Joanne (Cup on the bus on my side bar) has written such an interesting post today talking of how her parents were frugal and how she was brought up not to waste anything. That is exactly how I was brought up too, in an age where there was enough money in our family to live comfortably, to make ends meet, to never get into debt and to afford little luxuries like a week's holiday every 'trip week', but only because my mother was a very careful manager.
Tinned food was frowned upon, but my mother always kept a tin of red salmon (never pink salmon), a tin of peaches and a tin of evaporated milk in the cupboard so that if visitors called unexpectedly on a Sunday afternoon she could always find something for tea. There would always be cake in any case as she never bought cake but made her own (and bread) so that this was plentiful.
Nothing was ever wasted. A bit of stale bread in the breadbin would mean a bread and butter pudding the next day and if the milk went 'off' on a thundery day then it would be left to form curds and then dripped through a piece of muslin hung on the washing line, seasoned with pepper and chopped parsley from the garden and we would have it in sandwiches for tea. The remains of the Sunday joint would be cold on Monday with left over potatoes fried, minced for shepherd;s pie on Tuesday and hopefully enough left for Wednesday too. There was never any disgrace in doing this. The disgrace was in wasting the food.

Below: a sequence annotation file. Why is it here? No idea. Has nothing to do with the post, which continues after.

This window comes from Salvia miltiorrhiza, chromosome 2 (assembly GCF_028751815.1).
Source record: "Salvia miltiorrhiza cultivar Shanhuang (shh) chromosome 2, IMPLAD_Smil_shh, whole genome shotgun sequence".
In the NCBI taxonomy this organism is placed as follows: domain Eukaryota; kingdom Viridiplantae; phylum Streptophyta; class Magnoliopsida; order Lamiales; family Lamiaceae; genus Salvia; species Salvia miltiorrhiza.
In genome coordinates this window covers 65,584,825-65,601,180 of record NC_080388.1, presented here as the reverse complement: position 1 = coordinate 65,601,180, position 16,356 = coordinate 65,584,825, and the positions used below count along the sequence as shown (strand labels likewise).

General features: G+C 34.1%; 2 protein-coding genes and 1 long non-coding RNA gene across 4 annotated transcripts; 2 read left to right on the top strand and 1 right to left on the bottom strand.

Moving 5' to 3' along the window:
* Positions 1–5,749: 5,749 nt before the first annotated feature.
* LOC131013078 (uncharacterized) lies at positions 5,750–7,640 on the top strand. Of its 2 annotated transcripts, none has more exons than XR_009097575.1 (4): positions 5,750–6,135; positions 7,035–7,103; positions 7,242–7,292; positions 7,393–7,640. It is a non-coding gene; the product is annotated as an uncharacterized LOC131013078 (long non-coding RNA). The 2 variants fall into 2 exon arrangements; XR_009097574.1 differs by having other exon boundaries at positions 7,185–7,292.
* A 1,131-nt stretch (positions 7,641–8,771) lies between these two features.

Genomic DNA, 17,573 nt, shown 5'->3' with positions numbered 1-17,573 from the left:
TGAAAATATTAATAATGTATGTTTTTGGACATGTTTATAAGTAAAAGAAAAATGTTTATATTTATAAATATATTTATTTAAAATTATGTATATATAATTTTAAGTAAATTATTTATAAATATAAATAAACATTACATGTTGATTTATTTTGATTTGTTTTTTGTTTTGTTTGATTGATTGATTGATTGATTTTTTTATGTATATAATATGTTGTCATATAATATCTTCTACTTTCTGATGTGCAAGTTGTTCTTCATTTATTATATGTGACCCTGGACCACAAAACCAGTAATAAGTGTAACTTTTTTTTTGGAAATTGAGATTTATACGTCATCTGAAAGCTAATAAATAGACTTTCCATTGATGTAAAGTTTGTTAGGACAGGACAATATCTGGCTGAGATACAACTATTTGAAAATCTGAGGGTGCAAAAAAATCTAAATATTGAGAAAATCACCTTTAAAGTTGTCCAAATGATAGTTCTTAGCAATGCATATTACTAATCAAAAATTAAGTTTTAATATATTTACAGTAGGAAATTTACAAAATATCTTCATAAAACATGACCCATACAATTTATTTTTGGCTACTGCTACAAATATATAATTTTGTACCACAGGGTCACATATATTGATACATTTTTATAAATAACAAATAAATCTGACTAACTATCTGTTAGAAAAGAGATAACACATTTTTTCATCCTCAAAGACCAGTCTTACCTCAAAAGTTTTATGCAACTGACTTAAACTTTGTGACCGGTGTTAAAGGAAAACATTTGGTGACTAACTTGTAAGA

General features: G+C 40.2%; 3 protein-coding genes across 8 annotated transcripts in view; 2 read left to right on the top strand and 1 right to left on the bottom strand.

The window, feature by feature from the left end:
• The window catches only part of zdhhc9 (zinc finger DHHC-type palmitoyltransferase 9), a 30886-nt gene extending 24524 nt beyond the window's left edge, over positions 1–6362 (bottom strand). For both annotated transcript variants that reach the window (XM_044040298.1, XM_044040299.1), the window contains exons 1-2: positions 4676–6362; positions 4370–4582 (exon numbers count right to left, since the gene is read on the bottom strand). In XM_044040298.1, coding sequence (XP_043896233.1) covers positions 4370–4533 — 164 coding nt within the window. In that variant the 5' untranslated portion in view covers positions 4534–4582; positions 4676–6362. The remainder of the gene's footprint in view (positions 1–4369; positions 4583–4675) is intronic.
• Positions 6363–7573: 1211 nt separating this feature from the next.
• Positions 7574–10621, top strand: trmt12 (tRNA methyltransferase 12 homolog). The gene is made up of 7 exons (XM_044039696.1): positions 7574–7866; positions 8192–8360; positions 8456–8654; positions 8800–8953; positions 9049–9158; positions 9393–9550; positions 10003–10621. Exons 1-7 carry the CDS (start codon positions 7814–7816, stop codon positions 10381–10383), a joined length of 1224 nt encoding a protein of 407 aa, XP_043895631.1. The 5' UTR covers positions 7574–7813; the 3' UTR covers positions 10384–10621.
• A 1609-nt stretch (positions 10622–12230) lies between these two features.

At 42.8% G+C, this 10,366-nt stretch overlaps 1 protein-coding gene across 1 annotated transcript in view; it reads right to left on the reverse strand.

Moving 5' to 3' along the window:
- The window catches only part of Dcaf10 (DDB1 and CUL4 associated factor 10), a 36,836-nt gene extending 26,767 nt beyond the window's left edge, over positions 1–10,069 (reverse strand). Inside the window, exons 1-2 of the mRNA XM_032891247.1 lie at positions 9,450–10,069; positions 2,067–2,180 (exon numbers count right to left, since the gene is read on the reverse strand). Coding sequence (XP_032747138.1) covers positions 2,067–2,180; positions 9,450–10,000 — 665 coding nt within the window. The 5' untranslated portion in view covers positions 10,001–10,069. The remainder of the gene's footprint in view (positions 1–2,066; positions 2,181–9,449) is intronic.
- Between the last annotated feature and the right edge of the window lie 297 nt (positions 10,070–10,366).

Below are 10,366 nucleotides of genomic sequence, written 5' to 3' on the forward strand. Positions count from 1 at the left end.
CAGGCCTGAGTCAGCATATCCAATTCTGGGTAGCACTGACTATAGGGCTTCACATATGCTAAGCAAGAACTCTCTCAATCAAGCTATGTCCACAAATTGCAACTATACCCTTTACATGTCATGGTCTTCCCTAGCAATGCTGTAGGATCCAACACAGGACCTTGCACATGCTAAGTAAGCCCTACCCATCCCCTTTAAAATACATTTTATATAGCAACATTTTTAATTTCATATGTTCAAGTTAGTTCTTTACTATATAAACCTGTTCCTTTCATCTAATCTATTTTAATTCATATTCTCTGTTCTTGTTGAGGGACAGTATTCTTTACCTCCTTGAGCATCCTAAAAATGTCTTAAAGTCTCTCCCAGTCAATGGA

We never had a freezer, not even a fridge that I remember. We had a meat safe on the North wall of our stone-floored pantry.
Of course the advent of these mod cons has meant that food can be stored so much easier but we read of the 2 for 1 offers not being used and one of them ending up in landfill. So I can but ask what has happened to our society that, when half the world doesn't have enough to eat, we waste so much food?